a teacher’s tires being slashed by a student on the edge of
campus were both recorded by the cameras. So was a recent
food-flinging incident, which resulted in the suspension of a
number of football players on the freshman team.
a teacher’s tires being slashed by a student on the edge of campus were both recorded by the cameras. So was a recent food-flinging incident, which resulted in the suspension of a number of football players on the freshman team.
That prompted a protest from one angry mom who felt her son should be given a “hall pass” for the infraction.
Hardly. What he should receive, besides the one-day suspension, is some disciplinary action at home. It’s a simple equation: He knowingly broke the rules, he hurt his team by doing so and he must suffer the consequences.
Developing character through discipline is far more important than winning a freshman football game. Participation in athletics is a privilege, not a right. Moreover, examples of spoiled-brat professional athletes abound, and parents need to understand that mollycoddling junior because he made the football team is exactly the wrong thing to do. That parental fumble is exactly what breeds the notion, all too common in athletes, that they deserve to be treated differently.
Assistant Principal Greg Camacho-Light said it perfectly: “Discipline should never take into consideration whether they have a game that night.”
It made us wince to read that Camacho-Light has been routinely pelted by food items while walking on campus. Frankly, the cameras should be used to nab one or two of those students and expel them from Gilroy High School. No administrator should be subjected to that kind of assault, disrespect and abuse.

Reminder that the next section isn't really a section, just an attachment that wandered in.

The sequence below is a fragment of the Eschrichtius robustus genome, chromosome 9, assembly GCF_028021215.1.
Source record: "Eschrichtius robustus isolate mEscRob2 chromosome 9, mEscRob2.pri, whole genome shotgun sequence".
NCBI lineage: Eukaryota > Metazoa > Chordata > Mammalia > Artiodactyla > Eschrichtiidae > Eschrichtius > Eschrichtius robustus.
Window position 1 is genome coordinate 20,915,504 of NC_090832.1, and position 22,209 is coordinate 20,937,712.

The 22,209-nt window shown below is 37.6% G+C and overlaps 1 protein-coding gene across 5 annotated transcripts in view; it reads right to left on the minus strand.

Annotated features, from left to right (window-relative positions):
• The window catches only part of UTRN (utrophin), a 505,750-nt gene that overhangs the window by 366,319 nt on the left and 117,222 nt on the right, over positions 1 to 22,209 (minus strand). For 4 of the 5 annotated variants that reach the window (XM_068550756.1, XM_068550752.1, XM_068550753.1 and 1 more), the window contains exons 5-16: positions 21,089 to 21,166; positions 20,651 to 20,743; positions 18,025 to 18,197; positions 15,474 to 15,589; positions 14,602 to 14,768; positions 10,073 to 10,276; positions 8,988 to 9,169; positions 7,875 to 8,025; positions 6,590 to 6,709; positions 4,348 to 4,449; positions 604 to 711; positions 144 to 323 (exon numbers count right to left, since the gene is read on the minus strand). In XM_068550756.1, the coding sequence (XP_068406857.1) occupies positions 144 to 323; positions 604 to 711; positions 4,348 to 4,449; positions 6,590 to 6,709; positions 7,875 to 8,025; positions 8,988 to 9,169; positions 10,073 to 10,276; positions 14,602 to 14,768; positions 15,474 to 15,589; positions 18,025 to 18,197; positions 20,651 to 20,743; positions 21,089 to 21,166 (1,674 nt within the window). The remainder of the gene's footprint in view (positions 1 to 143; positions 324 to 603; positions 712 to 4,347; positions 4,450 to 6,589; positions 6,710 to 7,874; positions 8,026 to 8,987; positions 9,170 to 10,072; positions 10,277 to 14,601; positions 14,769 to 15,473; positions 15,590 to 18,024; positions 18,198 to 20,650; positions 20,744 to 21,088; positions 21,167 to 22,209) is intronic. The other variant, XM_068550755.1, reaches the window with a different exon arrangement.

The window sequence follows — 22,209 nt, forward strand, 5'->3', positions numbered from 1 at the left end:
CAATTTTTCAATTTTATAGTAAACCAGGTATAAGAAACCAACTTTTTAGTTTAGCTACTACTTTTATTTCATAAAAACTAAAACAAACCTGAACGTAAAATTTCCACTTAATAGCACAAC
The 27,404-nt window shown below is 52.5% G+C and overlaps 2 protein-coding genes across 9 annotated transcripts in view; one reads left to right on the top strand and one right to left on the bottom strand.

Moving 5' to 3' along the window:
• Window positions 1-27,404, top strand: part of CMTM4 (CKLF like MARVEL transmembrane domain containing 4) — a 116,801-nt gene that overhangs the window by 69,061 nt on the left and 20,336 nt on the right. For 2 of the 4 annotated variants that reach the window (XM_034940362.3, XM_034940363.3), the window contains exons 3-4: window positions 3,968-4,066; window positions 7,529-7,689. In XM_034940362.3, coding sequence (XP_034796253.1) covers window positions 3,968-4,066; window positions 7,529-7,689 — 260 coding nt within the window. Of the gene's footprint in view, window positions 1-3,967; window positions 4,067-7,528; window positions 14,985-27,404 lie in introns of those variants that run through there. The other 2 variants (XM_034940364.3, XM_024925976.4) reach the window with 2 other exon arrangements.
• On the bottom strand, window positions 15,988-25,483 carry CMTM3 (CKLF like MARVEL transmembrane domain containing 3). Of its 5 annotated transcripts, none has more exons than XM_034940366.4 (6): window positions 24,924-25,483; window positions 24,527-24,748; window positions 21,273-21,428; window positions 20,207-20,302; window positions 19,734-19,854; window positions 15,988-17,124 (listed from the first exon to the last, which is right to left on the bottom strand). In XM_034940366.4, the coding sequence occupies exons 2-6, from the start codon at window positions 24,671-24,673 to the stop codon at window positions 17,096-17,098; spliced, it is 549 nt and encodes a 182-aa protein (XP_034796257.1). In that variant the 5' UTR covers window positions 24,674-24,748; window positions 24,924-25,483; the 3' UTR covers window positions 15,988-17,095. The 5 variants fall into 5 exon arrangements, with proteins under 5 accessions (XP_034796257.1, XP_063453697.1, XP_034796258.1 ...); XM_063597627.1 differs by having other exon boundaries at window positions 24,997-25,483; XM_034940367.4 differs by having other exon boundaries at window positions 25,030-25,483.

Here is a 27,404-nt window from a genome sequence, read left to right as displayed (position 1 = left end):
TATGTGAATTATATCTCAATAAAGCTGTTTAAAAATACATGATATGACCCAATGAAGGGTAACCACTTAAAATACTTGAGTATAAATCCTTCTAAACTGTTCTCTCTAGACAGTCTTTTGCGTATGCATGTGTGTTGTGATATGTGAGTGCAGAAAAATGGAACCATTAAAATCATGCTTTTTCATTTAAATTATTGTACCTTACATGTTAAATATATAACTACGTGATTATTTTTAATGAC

Perhaps the complaining mother of the freshman football player should spend a few days walking the campus with Camacho-Light.
There are plans to install more cameras on campus. Good. The district should even consider hiring a part-time person, perhaps on a contract basis, to monitor those cameras.
GUSD should use the security devices without hesitation to patrol the campus. There are upward of 2,500 students at GHS, and it’s a huge and important task to keep an eye on things.
Children will, of course, act childish and make mistakes. But the discipline that follows must be consistent and clear, otherwise our society suffers as a result.
It’s a shame that bad behavior dictates the need for security cameras, but that’s the stark reality. Using the tools necessary to enforce the rules that ensure the safety and comfort of GHS students is the highest objective.
Hopefully, as students get suspended and expelled for violating rules and/or laws, the message will become so clear that even the knuckleheads will understand that consequences follow inappropriate actions.
Gilroy High School has made significant disciplinary strides in recent years, but clearly there is work to do.
The security cameras are a welcome addition to the effort to teach students to respect one another, the staff and the public property that they are privileged to use.